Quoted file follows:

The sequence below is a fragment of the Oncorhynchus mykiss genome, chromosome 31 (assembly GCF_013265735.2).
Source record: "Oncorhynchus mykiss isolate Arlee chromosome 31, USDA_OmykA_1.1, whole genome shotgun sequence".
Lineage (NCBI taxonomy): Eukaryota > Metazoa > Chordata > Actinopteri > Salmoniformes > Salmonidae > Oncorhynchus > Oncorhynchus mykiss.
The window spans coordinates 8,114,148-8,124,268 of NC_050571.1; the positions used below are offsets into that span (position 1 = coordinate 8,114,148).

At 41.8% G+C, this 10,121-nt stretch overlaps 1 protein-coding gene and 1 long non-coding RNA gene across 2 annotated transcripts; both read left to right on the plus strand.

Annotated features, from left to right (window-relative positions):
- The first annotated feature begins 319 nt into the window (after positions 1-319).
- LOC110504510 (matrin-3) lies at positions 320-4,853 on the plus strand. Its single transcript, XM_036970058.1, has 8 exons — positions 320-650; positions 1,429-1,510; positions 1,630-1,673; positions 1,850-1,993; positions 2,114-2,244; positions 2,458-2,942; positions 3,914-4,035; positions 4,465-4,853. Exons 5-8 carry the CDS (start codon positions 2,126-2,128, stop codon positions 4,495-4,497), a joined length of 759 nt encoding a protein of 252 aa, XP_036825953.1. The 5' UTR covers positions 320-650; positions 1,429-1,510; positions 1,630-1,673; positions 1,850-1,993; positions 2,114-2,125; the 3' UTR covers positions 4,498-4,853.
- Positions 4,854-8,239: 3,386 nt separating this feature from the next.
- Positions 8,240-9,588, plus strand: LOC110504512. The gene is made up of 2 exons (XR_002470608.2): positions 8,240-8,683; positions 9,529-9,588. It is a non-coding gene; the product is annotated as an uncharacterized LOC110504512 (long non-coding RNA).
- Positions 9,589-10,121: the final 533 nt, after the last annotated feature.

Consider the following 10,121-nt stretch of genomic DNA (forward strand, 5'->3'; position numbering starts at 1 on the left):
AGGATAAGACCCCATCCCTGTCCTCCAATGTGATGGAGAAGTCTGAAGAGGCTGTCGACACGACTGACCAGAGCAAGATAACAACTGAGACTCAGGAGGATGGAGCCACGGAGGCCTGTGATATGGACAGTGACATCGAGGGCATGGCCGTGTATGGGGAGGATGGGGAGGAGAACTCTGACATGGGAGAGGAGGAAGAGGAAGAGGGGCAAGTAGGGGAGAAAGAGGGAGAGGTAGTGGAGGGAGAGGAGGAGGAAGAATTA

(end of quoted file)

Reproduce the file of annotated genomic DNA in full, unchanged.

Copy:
The sequence below is a fragment of the Oncorhynchus mykiss genome, chromosome 31 (assembly GCF_013265735.2).
Source record: "Oncorhynchus mykiss isolate Arlee chromosome 31, USDA_OmykA_1.1, whole genome shotgun sequence".
Lineage (NCBI taxonomy): Eukaryota > Metazoa > Chordata > Actinopteri > Salmoniformes > Salmonidae > Oncorhynchus > Oncorhynchus mykiss.
The window spans coordinates 8,114,148-8,124,268 of NC_050571.1; the positions used below are offsets into that span (position 1 = coordinate 8,114,148).

At 41.8% G+C, this 10,121-nt stretch overlaps 1 protein-coding gene and 1 long non-coding RNA gene across 2 annotated transcripts; both read left to right on the plus strand.

Annotated features, from left to right (window-relative positions):
- The first annotated feature begins 319 nt into the window (after positions 1-319).
- LOC110504510 (matrin-3) lies at positions 320-4,853 on the plus strand. Its single transcript, XM_036970058.1, has 8 exons — positions 320-650; positions 1,429-1,510; positions 1,630-1,673; positions 1,850-1,993; positions 2,114-2,244; positions 2,458-2,942; positions 3,914-4,035; positions 4,465-4,853. Exons 5-8 carry the CDS (start codon positions 2,126-2,128, stop codon positions 4,495-4,497), a joined length of 759 nt encoding a protein of 252 aa, XP_036825953.1. The 5' UTR covers positions 320-650; positions 1,429-1,510; positions 1,630-1,673; positions 1,850-1,993; positions 2,114-2,125; the 3' UTR covers positions 4,498-4,853.
- Positions 4,854-8,239: 3,386 nt separating this feature from the next.
- Positions 8,240-9,588, plus strand: LOC110504512. The gene is made up of 2 exons (XR_002470608.2): positions 8,240-8,683; positions 9,529-9,588. It is a non-coding gene; the product is annotated as an uncharacterized LOC110504512 (long non-coding RNA).
- Positions 9,589-10,121: the final 533 nt, after the last annotated feature.

Consider the following 10,121-nt stretch of genomic DNA (forward strand, 5'->3'; position numbering starts at 1 on the left):
AGGATAAGACCCCATCCCTGTCCTCCAATGTGATGGAGAAGTCTGAAGAGGCTGTCGACACGACTGACCAGAGCAAGATAACAACTGAGACTCAGGAGGATGGAGCCACGGAGGCCTGTGATATGGACAGTGACATCGAGGGCATGGCCGTGTATGGGGAGGATGGGGAGGAGAACTCTGACATGGGAGAGGAGGAAGAGGAAGAGGGGCAAGTAGGGGAGAAAGAGGGAGAGGTAGTGGAGGGAGAGGAGGAGGAAGAATTA